Gibney suggests that Dilawar's death, and all the "harsh treatment" -- still profoundly upsetting, when you see it all again -- that followed at Bagram and Abu Ghraib and Guantánamo and other places whose names we don't know, grew out of Dick Cheney's famous pronouncement shortly after 9/11 that in order to fight the war against terrorism, "we have to work the dark side." Some might argue that Cheney has never worked on any other side, but the ramifications of his argument go beyond personal evil.
With the tide of public opinion running strongly against the Bush administration on so many issues, it seems likely that the next president, whether Republican or Democratic, will seek to dissociate himself (or herself) from the Bush-Cheney mode of autocratic secrecy. But if we've already swallowed the central Bushian premise that anything goes in the so-called war against so-called terror, that the president has limitless power to decide who our enemies are and how they will be treated, and that all that high-sounding language in the Constitution and Declaration of Independence is full of asterisks and loopholes when it comes to Dilawar from Whereveristan -- well, then we'll have lost something much bigger than an election.
Gibney never pretends that his work is apolitical or neutral in tone. This is a contentious and angry film, designed to drag one of the most pressing and distressing issues facing this country before the widest possible audience. (Sidney Blumenthal, a Salon columnist and former editor, was one of the film's executive producers, but Salon itself was not involved.) I can only hope that right-wingers spend as much time attacking and debunking "Taxi to the Dark Side" as they did "Fahrenheit 9/11"; that would mean that it has found something like the attention it deserves.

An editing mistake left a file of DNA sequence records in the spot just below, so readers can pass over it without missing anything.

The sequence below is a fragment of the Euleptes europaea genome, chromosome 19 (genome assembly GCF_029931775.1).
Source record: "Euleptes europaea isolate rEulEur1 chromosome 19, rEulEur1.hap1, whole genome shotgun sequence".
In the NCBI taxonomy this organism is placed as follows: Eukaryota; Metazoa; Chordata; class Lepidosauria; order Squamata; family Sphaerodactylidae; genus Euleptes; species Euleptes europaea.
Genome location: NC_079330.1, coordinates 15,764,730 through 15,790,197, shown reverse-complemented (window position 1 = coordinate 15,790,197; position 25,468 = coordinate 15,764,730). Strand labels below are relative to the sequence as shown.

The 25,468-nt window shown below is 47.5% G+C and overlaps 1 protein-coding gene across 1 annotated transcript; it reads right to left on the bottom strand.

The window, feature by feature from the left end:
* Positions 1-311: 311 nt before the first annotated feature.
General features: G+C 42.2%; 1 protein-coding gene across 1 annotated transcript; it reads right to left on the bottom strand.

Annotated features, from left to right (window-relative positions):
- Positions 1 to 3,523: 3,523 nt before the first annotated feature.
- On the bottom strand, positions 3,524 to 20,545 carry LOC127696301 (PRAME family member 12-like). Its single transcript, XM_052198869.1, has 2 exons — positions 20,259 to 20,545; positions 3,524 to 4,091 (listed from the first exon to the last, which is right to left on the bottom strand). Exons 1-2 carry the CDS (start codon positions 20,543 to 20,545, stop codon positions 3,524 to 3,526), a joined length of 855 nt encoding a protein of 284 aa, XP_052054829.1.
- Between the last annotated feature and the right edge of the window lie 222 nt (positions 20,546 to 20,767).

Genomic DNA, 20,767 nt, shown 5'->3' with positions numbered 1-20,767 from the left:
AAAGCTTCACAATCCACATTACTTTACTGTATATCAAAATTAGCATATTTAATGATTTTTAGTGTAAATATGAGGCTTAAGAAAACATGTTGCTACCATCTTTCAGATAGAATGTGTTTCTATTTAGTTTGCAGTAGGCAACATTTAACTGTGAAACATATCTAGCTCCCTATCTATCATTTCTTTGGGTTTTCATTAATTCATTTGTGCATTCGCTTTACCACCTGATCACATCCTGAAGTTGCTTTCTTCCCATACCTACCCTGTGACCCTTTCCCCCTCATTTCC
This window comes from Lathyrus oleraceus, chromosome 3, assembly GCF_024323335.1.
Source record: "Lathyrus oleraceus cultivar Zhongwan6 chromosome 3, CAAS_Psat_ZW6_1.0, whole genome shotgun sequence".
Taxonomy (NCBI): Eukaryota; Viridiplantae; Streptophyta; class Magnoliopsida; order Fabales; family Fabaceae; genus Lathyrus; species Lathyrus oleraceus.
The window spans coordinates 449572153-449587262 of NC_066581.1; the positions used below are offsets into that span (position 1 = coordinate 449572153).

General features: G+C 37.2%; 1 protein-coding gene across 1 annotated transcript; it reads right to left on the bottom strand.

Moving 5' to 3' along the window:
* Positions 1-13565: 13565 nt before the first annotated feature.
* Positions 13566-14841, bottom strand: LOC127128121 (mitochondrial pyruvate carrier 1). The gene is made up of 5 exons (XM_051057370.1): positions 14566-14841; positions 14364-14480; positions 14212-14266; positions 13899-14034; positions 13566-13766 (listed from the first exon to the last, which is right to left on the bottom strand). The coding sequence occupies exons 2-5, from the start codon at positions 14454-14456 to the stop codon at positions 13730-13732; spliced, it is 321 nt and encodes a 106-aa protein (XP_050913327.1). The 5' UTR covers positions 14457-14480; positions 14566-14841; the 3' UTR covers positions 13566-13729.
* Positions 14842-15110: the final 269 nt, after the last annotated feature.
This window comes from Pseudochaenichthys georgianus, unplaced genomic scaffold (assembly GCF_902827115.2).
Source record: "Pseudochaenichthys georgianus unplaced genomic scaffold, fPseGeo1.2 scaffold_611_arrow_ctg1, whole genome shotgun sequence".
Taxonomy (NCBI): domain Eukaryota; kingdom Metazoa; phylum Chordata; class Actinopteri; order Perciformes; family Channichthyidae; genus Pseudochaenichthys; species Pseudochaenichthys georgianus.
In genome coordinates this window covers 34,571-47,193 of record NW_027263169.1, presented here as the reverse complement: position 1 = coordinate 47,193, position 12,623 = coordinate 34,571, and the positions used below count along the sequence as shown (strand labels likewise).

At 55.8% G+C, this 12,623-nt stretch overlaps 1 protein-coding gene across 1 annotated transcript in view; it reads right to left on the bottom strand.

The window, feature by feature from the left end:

As I've complained repeatedly in this space, Americans don't seem interested in films about the Iraq conflict. This one may be an exception, because "Taxi to the Dark Side" is not after all about America at war in Iraq or Afghanistan but America at war with itself; it's about what we have done (or at least allowed to be done in our name), why we should be ashamed and angry, and whether we have the honor and decency to stop it. If America still has a soul, Alex Gibney is trying to save it. ("Taxi to the Dark Side" has no distribution in place at the moment; stay tuned for more news.)
Moving from the soul of America to the soul of Alec Baldwin, we come to Marc Klein's directing debut, "Suburban Girl," adapted from Melissa Bank's chick-lit classic, "The Girls' Guide to Hunting and Fishing." To absolutely no one's surprise, Baldwin didn't show on Friday night for the premiere of this uneven but pleasantly acrid romantic comedy, in which he stars opposite Sarah Michelle Gellar. Before the film started, Klein was clearly nervous about the possibility that his entire movie was about to become a tabloid footnote. "Anything I say here is likely to end up on Page Six," he told the audience, thanking Baldwin in absentia for his willingness "to go somewhere very personal" in the role of Archie Knox, a 50-ish New York publishing lion who romances Brett (Gellar), a junior editor half his age.
Personal how? Does Alec, like the sleazy but oddly appealing Archie, like 'em ever younger? Not quite -- Klein was preparing us for the film's series of unfortunate laugh lines. (She: "Did you call your daughter?" He: "I left her a message.") You see, Archie the character has an embittered ex-wife and an estranged daughter who doesn't talk to him, and he feels as if he's probably a crappy father. I don't imagine this material was meant to be funny, and when we weren't all howling at the cosmic synchronicities, "Suburban Girl" tasted like a moderately sophisticated, not-too-sweet cocktail.
If the coupling of Baldwin and Gellar seems startling at first, it's meant to be. Baldwin actually does take the dry, self-mocking manner of his recent career into more dangerous territory; Archie is a frustrated author, a supercilious drunk and an incurable philanderer. Since he's Alec Baldwin, he's also a calming and charming presence, and we can see why straightforward, ambitious Brett is intrigued by everything he represents. The film is visually undistinguished but played with delicacy by both actors, and the chemistry that eventually develops between the young striver and the aging Lothario leads to some surprisingly affecting moments.